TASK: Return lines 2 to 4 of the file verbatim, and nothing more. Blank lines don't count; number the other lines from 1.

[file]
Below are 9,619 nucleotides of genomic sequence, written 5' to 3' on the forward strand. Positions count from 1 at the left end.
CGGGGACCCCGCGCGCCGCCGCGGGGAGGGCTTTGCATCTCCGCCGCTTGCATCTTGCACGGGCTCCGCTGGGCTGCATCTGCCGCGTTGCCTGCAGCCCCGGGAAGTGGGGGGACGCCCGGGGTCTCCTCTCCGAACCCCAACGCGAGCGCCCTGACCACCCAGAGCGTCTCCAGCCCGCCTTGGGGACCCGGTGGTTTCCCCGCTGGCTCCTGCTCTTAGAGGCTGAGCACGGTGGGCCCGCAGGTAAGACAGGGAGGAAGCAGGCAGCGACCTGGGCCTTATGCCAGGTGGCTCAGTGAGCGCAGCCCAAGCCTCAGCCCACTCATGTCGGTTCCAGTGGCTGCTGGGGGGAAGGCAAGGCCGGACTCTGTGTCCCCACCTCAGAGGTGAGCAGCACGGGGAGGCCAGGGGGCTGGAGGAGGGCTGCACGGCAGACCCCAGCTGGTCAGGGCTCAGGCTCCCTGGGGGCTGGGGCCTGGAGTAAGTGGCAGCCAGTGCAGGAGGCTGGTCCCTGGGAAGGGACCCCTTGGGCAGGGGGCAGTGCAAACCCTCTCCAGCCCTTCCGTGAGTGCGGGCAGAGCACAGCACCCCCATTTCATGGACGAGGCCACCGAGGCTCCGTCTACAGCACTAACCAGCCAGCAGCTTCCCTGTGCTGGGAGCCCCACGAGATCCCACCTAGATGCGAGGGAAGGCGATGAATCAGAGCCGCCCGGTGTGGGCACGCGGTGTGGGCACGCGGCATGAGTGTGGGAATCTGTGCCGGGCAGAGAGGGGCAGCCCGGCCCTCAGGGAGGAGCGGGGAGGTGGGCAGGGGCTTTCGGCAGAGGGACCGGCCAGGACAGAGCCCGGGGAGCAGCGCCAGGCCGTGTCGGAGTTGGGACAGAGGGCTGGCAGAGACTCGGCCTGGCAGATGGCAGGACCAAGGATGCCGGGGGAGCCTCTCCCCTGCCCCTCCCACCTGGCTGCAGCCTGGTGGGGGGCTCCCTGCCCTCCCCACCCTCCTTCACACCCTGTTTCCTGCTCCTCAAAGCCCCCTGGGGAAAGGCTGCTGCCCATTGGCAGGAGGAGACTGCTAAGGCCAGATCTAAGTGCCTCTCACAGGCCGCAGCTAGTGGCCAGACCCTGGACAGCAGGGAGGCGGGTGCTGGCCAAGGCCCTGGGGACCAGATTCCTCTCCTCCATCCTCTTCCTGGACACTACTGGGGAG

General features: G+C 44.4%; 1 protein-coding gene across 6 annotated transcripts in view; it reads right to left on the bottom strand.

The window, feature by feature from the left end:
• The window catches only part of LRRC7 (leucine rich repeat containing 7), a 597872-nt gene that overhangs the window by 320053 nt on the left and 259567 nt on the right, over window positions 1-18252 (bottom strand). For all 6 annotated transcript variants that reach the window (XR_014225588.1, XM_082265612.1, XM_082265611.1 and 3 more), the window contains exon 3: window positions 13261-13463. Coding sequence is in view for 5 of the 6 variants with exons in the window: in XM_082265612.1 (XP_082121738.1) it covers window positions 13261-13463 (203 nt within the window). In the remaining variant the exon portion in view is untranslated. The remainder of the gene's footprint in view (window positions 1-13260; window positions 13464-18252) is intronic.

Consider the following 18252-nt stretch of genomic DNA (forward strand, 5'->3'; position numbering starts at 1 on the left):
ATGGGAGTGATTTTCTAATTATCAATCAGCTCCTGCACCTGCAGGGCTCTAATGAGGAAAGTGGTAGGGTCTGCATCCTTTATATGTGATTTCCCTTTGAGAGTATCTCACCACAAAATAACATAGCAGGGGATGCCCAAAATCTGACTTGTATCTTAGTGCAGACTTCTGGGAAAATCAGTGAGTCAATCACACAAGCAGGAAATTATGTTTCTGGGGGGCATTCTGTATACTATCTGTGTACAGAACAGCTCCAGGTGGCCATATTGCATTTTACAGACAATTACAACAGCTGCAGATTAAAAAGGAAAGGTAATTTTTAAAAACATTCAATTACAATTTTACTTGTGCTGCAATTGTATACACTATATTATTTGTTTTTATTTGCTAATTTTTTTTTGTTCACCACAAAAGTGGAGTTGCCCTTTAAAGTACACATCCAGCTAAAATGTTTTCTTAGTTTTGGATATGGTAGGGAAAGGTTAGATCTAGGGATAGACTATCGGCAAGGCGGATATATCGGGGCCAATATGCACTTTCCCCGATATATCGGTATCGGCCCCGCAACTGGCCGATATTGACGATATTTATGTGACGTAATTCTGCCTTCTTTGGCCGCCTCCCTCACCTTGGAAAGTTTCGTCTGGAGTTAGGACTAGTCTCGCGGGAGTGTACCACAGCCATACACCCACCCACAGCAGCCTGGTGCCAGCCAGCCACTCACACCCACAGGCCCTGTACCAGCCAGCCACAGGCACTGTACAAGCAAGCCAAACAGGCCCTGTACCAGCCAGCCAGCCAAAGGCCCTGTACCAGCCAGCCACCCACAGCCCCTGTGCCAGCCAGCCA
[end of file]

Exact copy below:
CGGGGACCCCGCGCGCCGCCGCGGGGAGGGCTTTGCATCTCCGCCGCTTGCATCTTGCACGGGCTCCGCTGGGCTGCATCTGCCGCGTTGCCTGCAGCCCCGGGAAGTGGGGGGACGCCCGGGGTCTCCTCTCCGAACCCCAACGCGAGCGCCCTGACCACCCAGAGCGTCTCCAGCCCGCCTTGGGGACCCGGTGGTTTCCCCGCTGGCTCCTGCTCTTAGAGGCTGAGCACGGTGGGCCCGCAGGTAAGACAGGGAGGAAGCAGGCAGCGACCTGGGCCTTATGCCAGGTGGCTCAGTGAGCGCAGCCCAAGCCTCAGCCCACTCATGTCGGTTCCAGTGGCTGCTGGGGGGAAGGCAAGGCCGGACTCTGTGTCCCCACCTCAGAGGTGAGCAGCACGGGGAGGCCAGGGGGCTGGAGGAGGGCTGCACGGCAGACCCCAGCTGGTCAGGGCTCAGGCTCCCTGGGGGCTGGGGCCTGGAGTAAGTGGCAGCCAGTGCAGGAGGCTGGTCCCTGGGAAGGGACCCCTTGGGCAGGGGGCAGTGCAAACCCTCTCCAGCCCTTCCGTGAGTGCGGGCAGAGCACAGCACCCCCATTTCATGGACGAGGCCACCGAGGCTCCGTCTACAGCACTAACCAGCCAGCAGCTTCCCTGTGCTGGGAGCCCCACGAGATCCCACCTAGATGCGAGGGAAGGCGATGAATCAGAGCCGCCCGGTGTGGGCACGCGGTGTGGGCACGCGGCATGAGTGTGGGAATCTGTGCCGGGCAGAGAGGGGCAGCCCGGCCCTCAGGGAGGAGCGGGGAGGTGGGCAGGGGCTTTCGGCAGAGGGACCGGCCAGGACAGAGCCCGGGGAGCAGCGCCAGGCCGTGTCGGAGTTGGGACAGAGGGCTGGCAGAGACTCGGCCTGGCAGATGGCAGGACCAAGGATGCCGGGGGAGCCTCTCCCCTGCCCCTCCCACCTGGCTGCAGCCTGGTGGGGGGCTCCCTGCCCTCCCCACCCTCCTTCACACCCTGTTTCCTGCTCCTCAAAGCCCCCTGGGGAAAGGCTGCTGCCCATTGGCAGGAGGAGACTGCTAAGGCCAGATCTAAGTGCCTCTCACAGGCCGCAGCTAGTGGCCAGACCCTGGACAGCAGGGAGGCGGGTGCTGGCCAAGGCCCTGGGGACCAGATTCCTCTCCTCCATCCTCTTCCTGGACACTACTGGGGAG

General features: G+C 44.4%; 1 protein-coding gene across 6 annotated transcripts in view; it reads right to left on the bottom strand.

The window, feature by feature from the left end: